|The showy tickseed coreopsis decorates the edge of |
the front meadow. Native bees & butterflies love it!
The view from my office has been improved dramatically since I removed a 12 x 14-foot section of lawn and added native plants.
"Last September I began this set of garden adventures with the purchase of some Elliot’s love grass (Eragrostis elliottii) at a native plant sale. I knew I was going to reduce the tongue of lawn out into the front meadow and wanted to have the grasses to set the area off.
A well-managed edge hides or distracts from a weedy interior.It was recommended that the grasses be placed three feet apart so they’d have room to grow. So I began, yet again, to remove a large chunk of lawn. I started by clearing the space for the grasses and then creating a nice gently curved line for the lawn’s edge so the lawnmower could easily make one single turn to get it all. I removed the St. Augustine grass over the next couple of weeks and then I covered the bare areas with a thin covering of pine needles. The holidays came and went before anything else happened."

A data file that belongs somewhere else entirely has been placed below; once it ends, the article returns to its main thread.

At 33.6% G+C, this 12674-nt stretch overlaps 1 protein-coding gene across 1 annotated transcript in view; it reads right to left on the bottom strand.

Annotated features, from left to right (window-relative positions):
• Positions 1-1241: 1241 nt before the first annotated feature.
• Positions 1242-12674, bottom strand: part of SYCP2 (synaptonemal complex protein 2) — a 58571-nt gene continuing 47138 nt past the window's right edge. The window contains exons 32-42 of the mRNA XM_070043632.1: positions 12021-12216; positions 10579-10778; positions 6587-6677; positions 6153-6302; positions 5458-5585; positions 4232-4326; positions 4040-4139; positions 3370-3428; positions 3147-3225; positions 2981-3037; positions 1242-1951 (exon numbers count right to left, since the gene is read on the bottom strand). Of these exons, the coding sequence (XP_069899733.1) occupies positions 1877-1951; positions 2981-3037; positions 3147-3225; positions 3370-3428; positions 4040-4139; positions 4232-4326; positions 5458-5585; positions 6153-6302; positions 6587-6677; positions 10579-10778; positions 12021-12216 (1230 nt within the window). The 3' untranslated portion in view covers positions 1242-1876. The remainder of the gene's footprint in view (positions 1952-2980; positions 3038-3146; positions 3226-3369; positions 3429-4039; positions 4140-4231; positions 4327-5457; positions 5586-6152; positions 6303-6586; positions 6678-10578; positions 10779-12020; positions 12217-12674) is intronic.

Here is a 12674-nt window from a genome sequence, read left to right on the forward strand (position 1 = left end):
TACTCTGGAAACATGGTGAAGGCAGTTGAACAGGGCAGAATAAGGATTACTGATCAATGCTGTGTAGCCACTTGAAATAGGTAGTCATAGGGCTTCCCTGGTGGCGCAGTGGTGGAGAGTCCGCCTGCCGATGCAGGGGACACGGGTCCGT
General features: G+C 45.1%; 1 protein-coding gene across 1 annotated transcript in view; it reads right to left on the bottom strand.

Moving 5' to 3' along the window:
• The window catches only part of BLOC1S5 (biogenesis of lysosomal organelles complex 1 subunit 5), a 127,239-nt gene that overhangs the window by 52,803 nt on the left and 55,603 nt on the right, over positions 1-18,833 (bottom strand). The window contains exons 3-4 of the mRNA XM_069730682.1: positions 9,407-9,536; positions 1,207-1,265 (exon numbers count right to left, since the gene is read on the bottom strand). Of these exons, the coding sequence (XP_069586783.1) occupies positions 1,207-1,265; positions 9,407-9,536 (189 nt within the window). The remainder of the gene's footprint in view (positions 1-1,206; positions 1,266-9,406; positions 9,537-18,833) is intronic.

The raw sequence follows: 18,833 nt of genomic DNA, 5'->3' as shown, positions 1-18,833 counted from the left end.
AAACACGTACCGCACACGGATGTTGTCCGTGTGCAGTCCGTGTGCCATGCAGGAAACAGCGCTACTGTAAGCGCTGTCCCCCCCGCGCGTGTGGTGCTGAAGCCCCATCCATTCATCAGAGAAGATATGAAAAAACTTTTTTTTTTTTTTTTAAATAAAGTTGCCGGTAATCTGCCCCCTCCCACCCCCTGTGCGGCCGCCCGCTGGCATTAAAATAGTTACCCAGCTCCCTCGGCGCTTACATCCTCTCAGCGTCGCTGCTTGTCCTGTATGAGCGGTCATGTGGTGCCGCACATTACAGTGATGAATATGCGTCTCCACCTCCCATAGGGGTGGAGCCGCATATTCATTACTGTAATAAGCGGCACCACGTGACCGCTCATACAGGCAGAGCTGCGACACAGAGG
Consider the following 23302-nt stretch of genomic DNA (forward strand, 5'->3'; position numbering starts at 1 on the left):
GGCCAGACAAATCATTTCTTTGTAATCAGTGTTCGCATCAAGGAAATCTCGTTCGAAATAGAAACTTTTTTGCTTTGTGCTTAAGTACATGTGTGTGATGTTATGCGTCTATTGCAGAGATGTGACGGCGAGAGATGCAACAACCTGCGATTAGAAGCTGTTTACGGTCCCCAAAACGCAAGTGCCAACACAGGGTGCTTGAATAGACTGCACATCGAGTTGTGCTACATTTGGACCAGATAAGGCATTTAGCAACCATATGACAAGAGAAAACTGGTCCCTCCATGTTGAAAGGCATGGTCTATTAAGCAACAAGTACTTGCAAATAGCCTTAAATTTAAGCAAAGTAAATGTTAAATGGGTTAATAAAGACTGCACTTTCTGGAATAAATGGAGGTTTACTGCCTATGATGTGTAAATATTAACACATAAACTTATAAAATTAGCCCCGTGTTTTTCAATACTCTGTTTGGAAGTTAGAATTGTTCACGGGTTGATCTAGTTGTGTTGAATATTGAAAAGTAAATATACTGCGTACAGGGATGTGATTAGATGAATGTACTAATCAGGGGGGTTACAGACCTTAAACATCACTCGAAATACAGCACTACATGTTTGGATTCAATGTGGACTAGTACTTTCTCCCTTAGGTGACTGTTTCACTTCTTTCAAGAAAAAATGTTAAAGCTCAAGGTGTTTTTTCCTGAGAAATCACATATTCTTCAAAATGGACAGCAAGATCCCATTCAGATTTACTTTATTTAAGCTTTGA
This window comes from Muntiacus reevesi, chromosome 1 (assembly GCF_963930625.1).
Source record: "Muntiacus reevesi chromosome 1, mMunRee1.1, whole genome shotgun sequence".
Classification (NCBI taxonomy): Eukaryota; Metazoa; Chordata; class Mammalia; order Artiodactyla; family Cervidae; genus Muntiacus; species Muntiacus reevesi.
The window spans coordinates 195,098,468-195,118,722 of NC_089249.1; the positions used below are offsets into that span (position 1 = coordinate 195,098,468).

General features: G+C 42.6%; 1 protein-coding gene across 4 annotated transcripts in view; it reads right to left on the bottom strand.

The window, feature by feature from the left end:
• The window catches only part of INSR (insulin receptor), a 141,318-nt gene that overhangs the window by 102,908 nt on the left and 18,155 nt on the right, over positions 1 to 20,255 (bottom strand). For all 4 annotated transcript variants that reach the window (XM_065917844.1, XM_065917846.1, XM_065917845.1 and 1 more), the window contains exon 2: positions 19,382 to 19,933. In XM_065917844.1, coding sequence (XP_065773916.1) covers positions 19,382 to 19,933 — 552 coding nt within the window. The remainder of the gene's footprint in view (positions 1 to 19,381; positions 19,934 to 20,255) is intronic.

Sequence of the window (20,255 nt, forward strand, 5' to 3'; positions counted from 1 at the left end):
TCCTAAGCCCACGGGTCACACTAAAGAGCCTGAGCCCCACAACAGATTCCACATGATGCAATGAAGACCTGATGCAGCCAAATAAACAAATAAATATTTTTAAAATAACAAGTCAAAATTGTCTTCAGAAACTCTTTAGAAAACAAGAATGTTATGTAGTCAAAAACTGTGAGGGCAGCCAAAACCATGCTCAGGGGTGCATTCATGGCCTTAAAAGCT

Continue reading over on the Native Plants & Wildlife Garden blog to learn about the next two stages of this project: Adventures in Creating a Native Garden.
|The end result of the native garden for now.|
The Official Wet Season Begins in June
|rainfall||Tropical Storm Andrea on June 5, 2013|
Unlike most of the east coast, which receives 3 or 4 inches of rain each month on average, Florida has a five-month wet season starting on June 1. During the wet season, we average almost twice as much rain as during our seven-month dry season.
Right on time, a tropical system has been dumping oodles of rain on us. We've already received more than six inches of rain in June, which is above the average total for the whole month. Plus in May we had more than ten inches of rain and that's normally a dry month.
Be sure to turn off your irrigation system, when it's so wet!
Green Gardening Matters!